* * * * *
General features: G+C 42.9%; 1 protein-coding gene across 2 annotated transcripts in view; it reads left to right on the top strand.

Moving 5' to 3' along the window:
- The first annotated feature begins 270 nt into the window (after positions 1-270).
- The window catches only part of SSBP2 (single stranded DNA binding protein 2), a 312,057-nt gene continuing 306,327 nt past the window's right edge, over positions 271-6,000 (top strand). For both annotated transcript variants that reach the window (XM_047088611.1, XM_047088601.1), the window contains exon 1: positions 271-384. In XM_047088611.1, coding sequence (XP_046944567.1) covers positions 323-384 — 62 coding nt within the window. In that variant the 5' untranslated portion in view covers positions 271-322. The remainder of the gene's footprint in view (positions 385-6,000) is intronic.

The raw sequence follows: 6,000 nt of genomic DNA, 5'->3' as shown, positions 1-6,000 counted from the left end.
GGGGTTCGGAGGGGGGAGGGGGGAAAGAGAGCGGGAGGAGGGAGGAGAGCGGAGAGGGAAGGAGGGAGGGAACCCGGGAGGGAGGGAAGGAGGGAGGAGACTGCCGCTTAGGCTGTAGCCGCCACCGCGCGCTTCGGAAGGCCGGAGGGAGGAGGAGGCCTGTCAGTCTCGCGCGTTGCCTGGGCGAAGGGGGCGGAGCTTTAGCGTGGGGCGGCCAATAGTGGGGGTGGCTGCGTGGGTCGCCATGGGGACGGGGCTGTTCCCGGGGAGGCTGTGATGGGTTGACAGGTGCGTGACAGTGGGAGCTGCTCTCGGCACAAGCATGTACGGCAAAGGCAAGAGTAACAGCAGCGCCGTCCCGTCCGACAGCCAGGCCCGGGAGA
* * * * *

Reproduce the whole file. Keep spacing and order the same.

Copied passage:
General features: G+C 42.9%; 1 protein-coding gene across 2 annotated transcripts in view; it reads left to right on the top strand.

Moving 5' to 3' along the window:
- The first annotated feature begins 270 nt into the window (after positions 1-270).
- The window catches only part of SSBP2 (single stranded DNA binding protein 2), a 312,057-nt gene continuing 306,327 nt past the window's right edge, over positions 271-6,000 (top strand). For both annotated transcript variants that reach the window (XM_047088611.1, XM_047088601.1), the window contains exon 1: positions 271-384. In XM_047088611.1, coding sequence (XP_046944567.1) covers positions 323-384 — 62 coding nt within the window. In that variant the 5' untranslated portion in view covers positions 271-322. The remainder of the gene's footprint in view (positions 385-6,000) is intronic.

The raw sequence follows: 6,000 nt of genomic DNA, 5'->3' as shown, positions 1-6,000 counted from the left end.
GGGGTTCGGAGGGGGGAGGGGGGAAAGAGAGCGGGAGGAGGGAGGAGAGCGGAGAGGGAAGGAGGGAGGGAACCCGGGAGGGAGGGAAGGAGGGAGGAGACTGCCGCTTAGGCTGTAGCCGCCACCGCGCGCTTCGGAAGGCCGGAGGGAGGAGGAGGCCTGTCAGTCTCGCGCGTTGCCTGGGCGAAGGGGGCGGAGCTTTAGCGTGGGGCGGCCAATAGTGGGGGTGGCTGCGTGGGTCGCCATGGGGACGGGGCTGTTCCCGGGGAGGCTGTGATGGGTTGACAGGTGCGTGACAGTGGGAGCTGCTCTCGGCACAAGCATGTACGGCAAAGGCAAGAGTAACAGCAGCGCCGTCCCGTCCGACAGCCAGGCCCGGGAGA